And as grandmas often do (because yes, I am almost a full-grown grandma now), I reminisce.
… and it’s the exact same as this picture…
I am overwhelmed.
This song has now randomly come on my Pandora shuffle twice over the last few weeks. The first time was right after I got finished walking on the beach after a hard day at work. I walked and I let the wind and the water heal my tired soul. I stood with my pants rolled up and let the waves wash over the bottoms of my legs and gazed out at the afternoon sun, sinking into the western sea and I remembered how beautiful life was. Then I got in my car to drive home and this song came on. It was the first time I had ever heard it. I turned it up while I drove and somehow made it home through the tears that threatened to blind me. That night I played it for Chris, loudly, with all the lights off, while we laid on the floor and watched the stars through the trees silhouetted against the night sky out our living room windows.
Today, while in the middle of a good day at work, it randomly came on again. And just like that, I was wasted at my desk. I thought of my Uncle David, possibly in his last moments of the fever of this life in ICU on the other side of the country. I thought of my parents, who have given me so much, all four of my grandparents who have now gone to their rests, and my great-grandparents before them, some of whom I never knew but I am here to carry on their legacy nonetheless. I thought of lovely faces much-loved and now gone: Jamie, Jay, Nathan, Christina… I thought of the many faces and names still here, living at the same time as me. I thought of all that we give to one another, all that we need from one another, and how amazing it truly is, this life.
I thought of my grandson, Ezra, yet to be born. I have not yet seen his face, but I can’t wait to kiss it. I can’t wait to know him and others that will come after him. I can’t wait to continue to pass on this legacy. I can’t wait to rock him in my living room with all the lights off, and show him the stars through the trees silhouetted against the night sky out our living room window.
When I was young, I used to invite my friends over for the latest “Mood Music” I had discovered. There were rules to listening to Mood Music. The entire house had to be pitch black and we had to have really good speakers turned up as loud as they could go. We had to lay on the floor in the darkness and just feel the music while it played. I’d like to invite you to do that now. Even though we’re not in the same house, please follow the rules as you listen to this song. I figure since it’s now killed me softly twice, I must share it.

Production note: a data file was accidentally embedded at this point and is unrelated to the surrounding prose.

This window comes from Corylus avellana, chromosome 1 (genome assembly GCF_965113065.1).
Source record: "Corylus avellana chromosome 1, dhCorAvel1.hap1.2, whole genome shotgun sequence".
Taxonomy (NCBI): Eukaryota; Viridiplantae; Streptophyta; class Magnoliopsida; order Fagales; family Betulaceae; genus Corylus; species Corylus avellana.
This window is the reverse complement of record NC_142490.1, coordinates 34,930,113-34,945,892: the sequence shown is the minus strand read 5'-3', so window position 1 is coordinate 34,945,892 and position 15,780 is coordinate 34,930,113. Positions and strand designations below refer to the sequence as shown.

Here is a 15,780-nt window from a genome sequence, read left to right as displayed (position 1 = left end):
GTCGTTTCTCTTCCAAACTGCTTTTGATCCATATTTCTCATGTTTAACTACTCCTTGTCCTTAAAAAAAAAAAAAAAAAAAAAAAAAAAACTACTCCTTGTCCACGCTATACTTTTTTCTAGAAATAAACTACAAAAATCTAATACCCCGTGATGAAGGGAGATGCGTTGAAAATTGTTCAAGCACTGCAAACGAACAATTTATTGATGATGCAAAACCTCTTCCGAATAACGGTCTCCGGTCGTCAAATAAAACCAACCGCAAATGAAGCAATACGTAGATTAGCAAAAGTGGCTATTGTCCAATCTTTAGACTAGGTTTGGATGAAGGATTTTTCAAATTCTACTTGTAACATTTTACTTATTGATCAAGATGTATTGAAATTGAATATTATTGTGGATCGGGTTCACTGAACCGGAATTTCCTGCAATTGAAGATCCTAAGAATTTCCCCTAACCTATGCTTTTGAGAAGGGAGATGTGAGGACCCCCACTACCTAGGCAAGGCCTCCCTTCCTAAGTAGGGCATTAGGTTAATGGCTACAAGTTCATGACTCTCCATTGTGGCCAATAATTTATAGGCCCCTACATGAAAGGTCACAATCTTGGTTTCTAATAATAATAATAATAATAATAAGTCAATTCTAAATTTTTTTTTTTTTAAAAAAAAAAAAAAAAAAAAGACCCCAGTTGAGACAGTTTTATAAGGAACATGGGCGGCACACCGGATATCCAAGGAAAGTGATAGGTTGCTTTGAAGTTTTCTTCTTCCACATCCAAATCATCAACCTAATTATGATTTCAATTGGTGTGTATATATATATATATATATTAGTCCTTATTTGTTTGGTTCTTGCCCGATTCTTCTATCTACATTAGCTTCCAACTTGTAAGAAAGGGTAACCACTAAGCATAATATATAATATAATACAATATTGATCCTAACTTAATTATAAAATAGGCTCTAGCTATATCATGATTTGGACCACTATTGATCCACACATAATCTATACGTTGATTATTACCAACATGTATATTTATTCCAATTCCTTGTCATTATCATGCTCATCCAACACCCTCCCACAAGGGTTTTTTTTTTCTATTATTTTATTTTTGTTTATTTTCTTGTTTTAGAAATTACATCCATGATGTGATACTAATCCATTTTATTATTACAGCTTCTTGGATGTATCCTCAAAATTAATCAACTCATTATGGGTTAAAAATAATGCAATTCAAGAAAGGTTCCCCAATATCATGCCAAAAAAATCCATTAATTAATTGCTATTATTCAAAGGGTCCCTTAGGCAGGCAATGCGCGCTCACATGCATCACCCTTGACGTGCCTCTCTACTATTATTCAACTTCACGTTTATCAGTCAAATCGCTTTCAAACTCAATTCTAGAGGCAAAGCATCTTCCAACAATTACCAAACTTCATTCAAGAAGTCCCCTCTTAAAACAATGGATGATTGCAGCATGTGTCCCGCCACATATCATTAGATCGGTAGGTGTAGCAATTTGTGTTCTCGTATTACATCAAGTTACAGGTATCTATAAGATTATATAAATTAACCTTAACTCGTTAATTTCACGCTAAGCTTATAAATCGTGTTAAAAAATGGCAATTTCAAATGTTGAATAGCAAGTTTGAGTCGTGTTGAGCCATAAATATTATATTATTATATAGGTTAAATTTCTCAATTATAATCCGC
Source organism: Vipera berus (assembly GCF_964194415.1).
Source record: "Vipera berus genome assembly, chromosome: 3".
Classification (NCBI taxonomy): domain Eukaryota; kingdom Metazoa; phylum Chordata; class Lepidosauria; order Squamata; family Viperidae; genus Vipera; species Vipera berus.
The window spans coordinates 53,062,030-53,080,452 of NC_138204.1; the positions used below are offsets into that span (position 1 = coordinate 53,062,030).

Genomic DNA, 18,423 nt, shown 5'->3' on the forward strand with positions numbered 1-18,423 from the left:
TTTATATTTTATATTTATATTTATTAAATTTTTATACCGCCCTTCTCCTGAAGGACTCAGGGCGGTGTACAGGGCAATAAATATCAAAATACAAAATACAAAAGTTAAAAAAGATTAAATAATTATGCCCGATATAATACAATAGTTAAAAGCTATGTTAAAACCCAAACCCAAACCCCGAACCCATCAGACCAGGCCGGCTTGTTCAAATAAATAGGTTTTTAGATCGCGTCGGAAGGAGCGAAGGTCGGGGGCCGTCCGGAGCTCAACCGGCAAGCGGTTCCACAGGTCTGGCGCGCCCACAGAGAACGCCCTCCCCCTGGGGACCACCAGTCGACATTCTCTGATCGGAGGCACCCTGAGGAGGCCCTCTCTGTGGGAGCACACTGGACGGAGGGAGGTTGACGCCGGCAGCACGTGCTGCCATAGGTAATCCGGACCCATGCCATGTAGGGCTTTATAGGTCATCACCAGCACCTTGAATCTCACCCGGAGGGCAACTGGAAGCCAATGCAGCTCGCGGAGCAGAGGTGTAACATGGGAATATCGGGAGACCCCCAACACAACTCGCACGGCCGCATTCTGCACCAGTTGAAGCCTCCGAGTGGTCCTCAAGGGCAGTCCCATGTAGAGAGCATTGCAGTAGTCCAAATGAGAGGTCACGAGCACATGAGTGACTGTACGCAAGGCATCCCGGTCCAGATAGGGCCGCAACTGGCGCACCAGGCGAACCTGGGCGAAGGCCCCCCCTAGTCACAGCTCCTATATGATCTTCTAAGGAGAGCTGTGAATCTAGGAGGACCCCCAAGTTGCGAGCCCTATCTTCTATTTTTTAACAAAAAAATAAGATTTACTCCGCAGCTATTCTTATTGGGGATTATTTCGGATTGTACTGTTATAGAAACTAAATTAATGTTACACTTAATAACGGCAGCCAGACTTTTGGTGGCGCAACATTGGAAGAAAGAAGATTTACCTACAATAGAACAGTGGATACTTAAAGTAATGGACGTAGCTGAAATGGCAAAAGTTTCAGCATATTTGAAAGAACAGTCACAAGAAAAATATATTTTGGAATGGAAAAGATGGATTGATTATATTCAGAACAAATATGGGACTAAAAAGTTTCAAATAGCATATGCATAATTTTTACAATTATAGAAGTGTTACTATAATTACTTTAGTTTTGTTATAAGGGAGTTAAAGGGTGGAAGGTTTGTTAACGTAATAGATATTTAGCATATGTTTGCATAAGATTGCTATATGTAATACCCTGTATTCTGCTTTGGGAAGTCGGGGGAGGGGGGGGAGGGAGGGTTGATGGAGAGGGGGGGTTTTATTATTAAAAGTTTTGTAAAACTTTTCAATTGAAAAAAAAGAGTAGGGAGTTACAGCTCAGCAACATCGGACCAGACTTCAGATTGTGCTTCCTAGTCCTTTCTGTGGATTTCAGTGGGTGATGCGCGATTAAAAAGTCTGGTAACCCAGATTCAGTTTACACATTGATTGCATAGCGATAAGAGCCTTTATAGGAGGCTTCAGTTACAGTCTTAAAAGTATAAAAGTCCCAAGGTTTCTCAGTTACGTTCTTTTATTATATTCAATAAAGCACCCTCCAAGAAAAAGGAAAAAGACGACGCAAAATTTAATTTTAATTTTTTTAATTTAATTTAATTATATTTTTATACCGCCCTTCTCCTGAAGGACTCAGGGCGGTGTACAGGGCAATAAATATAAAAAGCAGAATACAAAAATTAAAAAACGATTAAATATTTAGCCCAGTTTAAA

We got over 1000 wedding pictures and they are beautiful… all of them. I have been overwhelmed, looking through them, by all that we have been blessed with in this last year.
There is so much that I don’t want to forget…
I don’t want to forget that my Sadie wore no shoes at her wedding, just like she always told me she wouldn’t, even though I always told her she had to. I have spent a lifetime just trying to make that girl put shoes on her feet just for school and church. Nothing else. Just those two places. And yet, for her whole life, as soon as we got inside the door of the church each week, the shoes would come off and I never knew where they were or if we would ever see them again. And lo and behold, when she knelt for the final blessing at the end of the wedding ceremony, one foot stuck out the side of her wedding dress, the bottom of it completely black as always. I stage-whispered to her sister (the maid of honor): “Grace! Cover her foot!” And Grace did cover it, but not before the photographer took the picture, for which I will be eternally grateful.
I don’t want to forget that my dad, who officiated at my own wedding ceremony over 24 years ago, stood at the front of the church while my husband walked his baby girl down the aisle. Then my dad asked who gave this woman to be married to this man, and then stepped aside after the answer came (“her mother and I do”) so that his son-in-law could now officiate at his own daughter’s wedding for his first wedding ever as a priest.
I don’t want to forget Sadie as the cantor at her own wedding. She is normally the cantor at our church on Sunday mornings and we didn’t see any reason to change that for this wedding. There was something especially moving about seeing the bride, in a white wedding dress, singing the prayers on behalf of the entire church at her own wedding feast. If only we could always pray that way, as the loved-beyond-measure bride of Christ that we are.
I don’t want to forget Sadie singing the song she wrote to Elisha at the reception, with her comfy gray sweater over her wedding dress and her (still) bare feet, and Elisha’s reaction to the song. I don’t want to forget that my son-in-law is more perfect than anything I could ever imagined for my daughter. He lights up rooms wherever he goes and loves life in a big way and laughs in an even bigger way. He lights up her face too, in a way that I have never seen it light up, and I can’t tell you how much I enjoy watching them relate to one another.
I don’t want to forget the bouquets, handmade with love from Anna’s garden; the rings, handmade with love by Elisha; or the 900-plus lightbulbs that were individually screwed into 900-plus light sockets that were already strung up over 9 feet high on the tennis court at Elisha’s family’s home for the reception.